Defining Gender-Inclusive Language: Resistance, Reform and Re-Imagining

Proceedings of The 3rd International Conference on Gender Studies and Sexuality

Year: 2023

DOI:

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Defining Gender-Inclusive Language: Resistance, Reform and Re-Imagining

Marion Bartl

 

 

ABSTRACT: 

Sexism in society is not only mirrored in the structures of language, but these structures also help to perpetuate a patriarchal worldview that foregrounds men’s experiences, solidifies traditional gender roles, and serves to erase non-binary gender identities. In order to break up this cycle, gender-neutral language has been proposed and adopted in various areas of public life across different language communities to varying degrees. However, there does not seem to be a common understanding of what the term gender-inclusive language comprises and what key theoretical assumptions it builds upon. This paper addresses this issue by describing gender-inclusive language as a form of resistance to sexism in language but also a form of reshaping the concept of gender in society.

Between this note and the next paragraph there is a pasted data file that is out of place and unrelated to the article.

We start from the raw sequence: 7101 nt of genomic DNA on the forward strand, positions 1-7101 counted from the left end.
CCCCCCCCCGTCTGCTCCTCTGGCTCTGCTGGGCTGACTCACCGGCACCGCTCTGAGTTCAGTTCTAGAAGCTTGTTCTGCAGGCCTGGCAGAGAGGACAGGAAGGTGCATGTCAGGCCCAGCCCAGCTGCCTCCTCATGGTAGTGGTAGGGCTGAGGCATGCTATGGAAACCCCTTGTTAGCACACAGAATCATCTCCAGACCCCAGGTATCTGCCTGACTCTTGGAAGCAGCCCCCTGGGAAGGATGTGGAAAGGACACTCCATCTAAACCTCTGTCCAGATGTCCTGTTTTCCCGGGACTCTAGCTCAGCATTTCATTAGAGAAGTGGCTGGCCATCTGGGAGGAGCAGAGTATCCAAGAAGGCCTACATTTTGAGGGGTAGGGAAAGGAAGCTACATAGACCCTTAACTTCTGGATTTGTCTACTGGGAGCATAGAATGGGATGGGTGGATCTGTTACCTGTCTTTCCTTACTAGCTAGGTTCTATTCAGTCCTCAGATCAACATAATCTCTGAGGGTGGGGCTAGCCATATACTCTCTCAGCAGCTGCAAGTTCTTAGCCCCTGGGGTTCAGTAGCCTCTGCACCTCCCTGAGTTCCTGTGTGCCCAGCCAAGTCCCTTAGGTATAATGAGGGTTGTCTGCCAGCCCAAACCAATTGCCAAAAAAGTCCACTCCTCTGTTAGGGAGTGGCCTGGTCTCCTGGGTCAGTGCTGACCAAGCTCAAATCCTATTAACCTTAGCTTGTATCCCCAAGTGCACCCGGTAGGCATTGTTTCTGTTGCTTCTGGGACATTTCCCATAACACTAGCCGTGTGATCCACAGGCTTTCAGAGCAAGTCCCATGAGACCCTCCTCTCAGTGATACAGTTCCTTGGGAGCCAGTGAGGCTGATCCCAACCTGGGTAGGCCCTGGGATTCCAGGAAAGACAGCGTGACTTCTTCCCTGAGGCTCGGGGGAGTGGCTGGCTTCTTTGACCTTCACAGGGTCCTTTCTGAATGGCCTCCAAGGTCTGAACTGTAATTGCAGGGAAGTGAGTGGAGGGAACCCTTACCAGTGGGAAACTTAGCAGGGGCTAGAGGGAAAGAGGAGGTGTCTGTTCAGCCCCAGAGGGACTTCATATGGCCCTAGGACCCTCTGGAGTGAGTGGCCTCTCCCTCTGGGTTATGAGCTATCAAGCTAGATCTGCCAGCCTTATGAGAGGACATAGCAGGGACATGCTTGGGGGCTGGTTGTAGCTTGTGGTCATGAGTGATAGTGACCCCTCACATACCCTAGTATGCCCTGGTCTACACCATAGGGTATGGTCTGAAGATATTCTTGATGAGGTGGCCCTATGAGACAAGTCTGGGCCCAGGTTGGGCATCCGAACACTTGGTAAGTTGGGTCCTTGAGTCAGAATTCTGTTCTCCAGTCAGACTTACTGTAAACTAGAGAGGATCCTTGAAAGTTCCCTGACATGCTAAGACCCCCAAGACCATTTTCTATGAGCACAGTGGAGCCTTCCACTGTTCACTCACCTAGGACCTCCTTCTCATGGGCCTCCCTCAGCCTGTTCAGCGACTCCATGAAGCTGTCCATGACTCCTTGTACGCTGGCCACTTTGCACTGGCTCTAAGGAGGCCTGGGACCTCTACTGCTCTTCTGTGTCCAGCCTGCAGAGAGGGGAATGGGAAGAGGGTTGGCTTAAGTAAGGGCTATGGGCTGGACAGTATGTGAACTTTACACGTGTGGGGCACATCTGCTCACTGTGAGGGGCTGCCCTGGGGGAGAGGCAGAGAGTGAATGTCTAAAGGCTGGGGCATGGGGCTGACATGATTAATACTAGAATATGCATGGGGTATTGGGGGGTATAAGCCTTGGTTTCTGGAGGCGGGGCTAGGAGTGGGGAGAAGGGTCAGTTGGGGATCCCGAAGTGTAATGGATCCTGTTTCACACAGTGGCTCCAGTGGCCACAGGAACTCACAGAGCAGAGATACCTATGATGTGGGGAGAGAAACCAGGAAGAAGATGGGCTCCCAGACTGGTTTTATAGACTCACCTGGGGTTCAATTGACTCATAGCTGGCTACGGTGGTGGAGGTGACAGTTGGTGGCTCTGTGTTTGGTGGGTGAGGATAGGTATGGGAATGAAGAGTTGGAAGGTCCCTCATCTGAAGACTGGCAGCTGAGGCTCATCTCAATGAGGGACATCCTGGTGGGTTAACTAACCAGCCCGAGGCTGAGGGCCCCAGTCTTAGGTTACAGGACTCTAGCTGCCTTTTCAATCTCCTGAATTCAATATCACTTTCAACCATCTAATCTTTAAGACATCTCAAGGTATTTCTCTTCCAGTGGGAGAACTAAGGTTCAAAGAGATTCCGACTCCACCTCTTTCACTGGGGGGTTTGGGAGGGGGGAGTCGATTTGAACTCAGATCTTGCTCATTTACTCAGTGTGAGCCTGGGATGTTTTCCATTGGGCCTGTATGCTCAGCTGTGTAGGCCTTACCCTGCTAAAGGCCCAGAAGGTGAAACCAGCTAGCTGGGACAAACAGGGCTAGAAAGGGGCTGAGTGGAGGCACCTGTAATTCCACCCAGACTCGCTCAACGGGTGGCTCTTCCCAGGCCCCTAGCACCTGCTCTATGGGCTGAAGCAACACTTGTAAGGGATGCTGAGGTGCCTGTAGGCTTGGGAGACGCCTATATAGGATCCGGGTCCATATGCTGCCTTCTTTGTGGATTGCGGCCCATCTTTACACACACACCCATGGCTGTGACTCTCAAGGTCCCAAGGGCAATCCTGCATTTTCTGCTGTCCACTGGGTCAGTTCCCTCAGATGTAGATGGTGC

Building on Frye’s (1983) definition of sexism, I first outline gender-inclusive language as a form of resistance to sexism in language through reforming linguistic structures that encode gender division and hierarchy. Beyond this first reactive definition, I show how gender-inclusive language is not only resisting sexism but is actively involved in the construction of the category of gender within society. This argument is based on the Sapir-Whorf hypothesis of linguistic relativity (Whorf and Carroll, 1956) and Butler’s (1990) theory of gender (re)construction.
While the linguistic structures used in gender-inclusive language may vary across different languages, the underlying mechanisms of sexism can function in the same way. Therefore, I hope that the arguments outlined in this paper can provide theoretical grounding for efforts at feminist language reform across different countries.

keywords: feminist linguistics, feminist theory, gender-neutral language, language reform, non-sexist language